Businesses are made of people, many of them in the middle. While everyone loves to talk to the C-level, the shift in the way people at all levels work, select and recommend service providers, and get things done is more notable in the thick of things, so to speak. Technology has made it even easier for people to connect with peers, collaborate, and get and give direct and indirect (through search) feedback. There's a reason why social media has put a spotlight on being human - brands forgot how to tell stories. Along with a "me, too" characteristic of many B2Bs always in search of benchmarking and way to validate their value props, companies forgot (more likely stopped funding) media integration. This first set of considerations presents some difficulties in the connected world we live in.
Businesses that want to create long-term sustainable growth will be increasingly moving towards connected company status. That is the place where being social benefits the business by providing insights, strengthening relationships with partners and customers, and building and connecting a community with common grounds and needs. In many organizations, the listening post resides within the marketing group. As we discussed yesterday here and on Twitter, customer service should co-own the space and collaborate to develop big ears during customer conversations and interactions. In many B2B organizations, the customer support role is much expanded and works hand in hand with operations.
In 2009, I'd like to say we've all been inoculated from taking the viral metaphor to its extreme, but I've found the strain quite resistant in marketing circles. The "V word" is still cropping up with colleagues, clients, prospects and at industry events all too often. Perhaps it's no surprise, then, that a Jupiter Research report last year found that only 15% of advertising labeled "viral" is actually successful.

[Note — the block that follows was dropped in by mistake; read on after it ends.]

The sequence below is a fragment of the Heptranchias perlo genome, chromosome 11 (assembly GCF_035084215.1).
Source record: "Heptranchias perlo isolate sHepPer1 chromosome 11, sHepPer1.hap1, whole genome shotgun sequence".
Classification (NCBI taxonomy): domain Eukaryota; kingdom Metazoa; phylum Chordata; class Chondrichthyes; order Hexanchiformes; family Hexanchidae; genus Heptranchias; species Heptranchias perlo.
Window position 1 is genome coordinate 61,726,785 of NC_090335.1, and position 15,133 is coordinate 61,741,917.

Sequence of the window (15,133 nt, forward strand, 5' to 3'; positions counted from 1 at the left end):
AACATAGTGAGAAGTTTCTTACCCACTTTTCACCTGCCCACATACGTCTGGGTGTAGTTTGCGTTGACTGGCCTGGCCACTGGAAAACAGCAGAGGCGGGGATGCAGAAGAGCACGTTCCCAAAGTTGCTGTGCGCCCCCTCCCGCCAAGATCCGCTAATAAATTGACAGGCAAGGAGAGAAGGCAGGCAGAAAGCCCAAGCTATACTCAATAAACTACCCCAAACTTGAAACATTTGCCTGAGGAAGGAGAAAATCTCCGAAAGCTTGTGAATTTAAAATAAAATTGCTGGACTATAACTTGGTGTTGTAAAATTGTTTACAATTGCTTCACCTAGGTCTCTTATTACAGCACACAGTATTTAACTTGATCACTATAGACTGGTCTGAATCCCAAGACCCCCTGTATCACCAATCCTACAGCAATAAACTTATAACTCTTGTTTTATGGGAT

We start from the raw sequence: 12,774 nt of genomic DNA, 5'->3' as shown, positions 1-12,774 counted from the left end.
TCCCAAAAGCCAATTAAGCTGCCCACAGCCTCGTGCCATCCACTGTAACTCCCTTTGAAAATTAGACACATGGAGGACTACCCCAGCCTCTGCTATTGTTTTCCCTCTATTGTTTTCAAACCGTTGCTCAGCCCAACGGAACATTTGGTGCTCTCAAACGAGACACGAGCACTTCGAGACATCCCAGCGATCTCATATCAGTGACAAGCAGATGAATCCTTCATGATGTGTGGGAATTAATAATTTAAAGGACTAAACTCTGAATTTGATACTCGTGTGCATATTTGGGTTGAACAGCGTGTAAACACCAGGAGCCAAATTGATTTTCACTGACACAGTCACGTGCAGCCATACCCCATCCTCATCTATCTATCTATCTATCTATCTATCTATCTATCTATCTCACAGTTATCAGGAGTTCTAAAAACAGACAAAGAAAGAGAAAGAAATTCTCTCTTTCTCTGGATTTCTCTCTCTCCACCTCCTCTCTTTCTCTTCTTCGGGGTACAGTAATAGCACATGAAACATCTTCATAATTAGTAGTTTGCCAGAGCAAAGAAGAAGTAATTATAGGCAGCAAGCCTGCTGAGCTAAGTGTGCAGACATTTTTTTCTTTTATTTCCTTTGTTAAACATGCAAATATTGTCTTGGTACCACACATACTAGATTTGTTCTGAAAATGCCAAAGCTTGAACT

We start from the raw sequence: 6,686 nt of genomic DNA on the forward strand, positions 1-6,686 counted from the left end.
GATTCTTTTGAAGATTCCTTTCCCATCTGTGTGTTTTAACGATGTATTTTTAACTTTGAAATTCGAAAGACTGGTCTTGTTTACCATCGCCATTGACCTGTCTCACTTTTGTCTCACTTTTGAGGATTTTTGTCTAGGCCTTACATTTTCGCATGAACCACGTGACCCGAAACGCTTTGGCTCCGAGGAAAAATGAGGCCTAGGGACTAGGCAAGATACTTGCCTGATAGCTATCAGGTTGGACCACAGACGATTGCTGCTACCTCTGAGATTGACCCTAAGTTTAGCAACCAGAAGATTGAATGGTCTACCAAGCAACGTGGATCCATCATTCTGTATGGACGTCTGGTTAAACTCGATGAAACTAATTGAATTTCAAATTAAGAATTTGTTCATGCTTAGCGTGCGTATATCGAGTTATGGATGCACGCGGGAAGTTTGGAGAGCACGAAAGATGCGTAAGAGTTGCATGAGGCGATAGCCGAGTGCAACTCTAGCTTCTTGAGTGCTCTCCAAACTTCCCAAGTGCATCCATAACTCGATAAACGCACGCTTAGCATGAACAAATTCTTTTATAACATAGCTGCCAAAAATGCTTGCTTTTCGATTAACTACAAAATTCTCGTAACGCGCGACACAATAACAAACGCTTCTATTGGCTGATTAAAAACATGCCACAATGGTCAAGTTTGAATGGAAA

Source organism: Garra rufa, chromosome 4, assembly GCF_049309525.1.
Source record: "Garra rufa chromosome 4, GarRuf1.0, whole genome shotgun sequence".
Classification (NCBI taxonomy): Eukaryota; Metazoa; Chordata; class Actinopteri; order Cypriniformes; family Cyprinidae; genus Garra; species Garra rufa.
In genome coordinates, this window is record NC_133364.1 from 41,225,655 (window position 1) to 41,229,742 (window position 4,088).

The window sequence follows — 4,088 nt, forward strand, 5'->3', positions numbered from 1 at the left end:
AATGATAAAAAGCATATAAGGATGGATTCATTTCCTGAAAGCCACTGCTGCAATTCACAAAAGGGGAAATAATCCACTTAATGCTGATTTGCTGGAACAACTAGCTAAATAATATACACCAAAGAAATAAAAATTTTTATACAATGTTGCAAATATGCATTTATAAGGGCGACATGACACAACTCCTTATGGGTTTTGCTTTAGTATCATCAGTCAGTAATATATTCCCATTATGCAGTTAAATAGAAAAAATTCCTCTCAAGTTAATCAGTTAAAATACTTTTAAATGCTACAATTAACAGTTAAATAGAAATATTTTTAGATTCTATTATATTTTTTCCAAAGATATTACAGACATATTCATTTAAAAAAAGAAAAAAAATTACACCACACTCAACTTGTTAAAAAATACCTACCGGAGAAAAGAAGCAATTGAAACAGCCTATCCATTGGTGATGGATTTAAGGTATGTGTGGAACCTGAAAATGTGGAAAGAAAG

As a B2B marketer, thought leadership is one of the most valuable assets your brand — or you — can attain. In down economies, prospects conduct even more research leading up to the purchase. This means B2B marketing professionals must help educate prospects in the early stages of the buying cycle; doing this well can help frame their buying process and establish your brand as a trusted advisor that understands their problems and knows how to solve them. Therefore it's more vital than ever for your organization to be viewed as an industry leader and trusted resource for all key stakeholders: customers, media, analysts, investors and everyone in between.
These terms, often used interchangeably, are different approaches to how you nurture your prospects. While they often imply use of email and online marketing, they have been used to improve the success of marketing efforts long before today’s marketing technologies were available. The increase in the terms usage is due to marketer’s ability to better implement these programs, due to email, website monitoring and web analytics, campaign tracking, and campaign optimizing allowing for A/B email and landing page testing.
Forrester released new details associated with its latest research survey that links business buyers and their process of researching solutions to Social Media. Forrester interviewed business buyers to learn about their social activity, in this case, more than 1,200 technology buyers in the U.S., Canada, France, Germany and the U.K. with 100 employees or more in seven major industries. According to the responses, Social Media isn't only limited to consumers or B2C. In the real of business-to-business research, analysis, and decisions, data points to peer-to-peer influence and collaboration in Social Networks and blogs...